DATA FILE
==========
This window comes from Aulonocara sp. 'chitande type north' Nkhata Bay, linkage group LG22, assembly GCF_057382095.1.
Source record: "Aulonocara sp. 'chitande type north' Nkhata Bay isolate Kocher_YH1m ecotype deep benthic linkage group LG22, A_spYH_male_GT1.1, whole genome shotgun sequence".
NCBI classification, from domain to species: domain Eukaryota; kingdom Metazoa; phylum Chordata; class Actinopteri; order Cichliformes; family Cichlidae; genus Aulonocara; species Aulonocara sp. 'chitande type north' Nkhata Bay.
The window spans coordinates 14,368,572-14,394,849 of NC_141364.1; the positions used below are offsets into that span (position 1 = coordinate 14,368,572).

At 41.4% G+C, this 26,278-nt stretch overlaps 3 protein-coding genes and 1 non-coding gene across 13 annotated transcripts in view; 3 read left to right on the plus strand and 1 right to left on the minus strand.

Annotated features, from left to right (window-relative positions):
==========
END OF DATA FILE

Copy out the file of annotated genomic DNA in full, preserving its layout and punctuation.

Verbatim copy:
This window comes from Aulonocara sp. 'chitande type north' Nkhata Bay, linkage group LG22, assembly GCF_057382095.1.
Source record: "Aulonocara sp. 'chitande type north' Nkhata Bay isolate Kocher_YH1m ecotype deep benthic linkage group LG22, A_spYH_male_GT1.1, whole genome shotgun sequence".
NCBI classification, from domain to species: domain Eukaryota; kingdom Metazoa; phylum Chordata; class Actinopteri; order Cichliformes; family Cichlidae; genus Aulonocara; species Aulonocara sp. 'chitande type north' Nkhata Bay.
The window spans coordinates 14,368,572-14,394,849 of NC_141364.1; the positions used below are offsets into that span (position 1 = coordinate 14,368,572).

At 41.4% G+C, this 26,278-nt stretch overlaps 3 protein-coding genes and 1 non-coding gene across 13 annotated transcripts in view; 3 read left to right on the plus strand and 1 right to left on the minus strand.

Annotated features, from left to right (window-relative positions):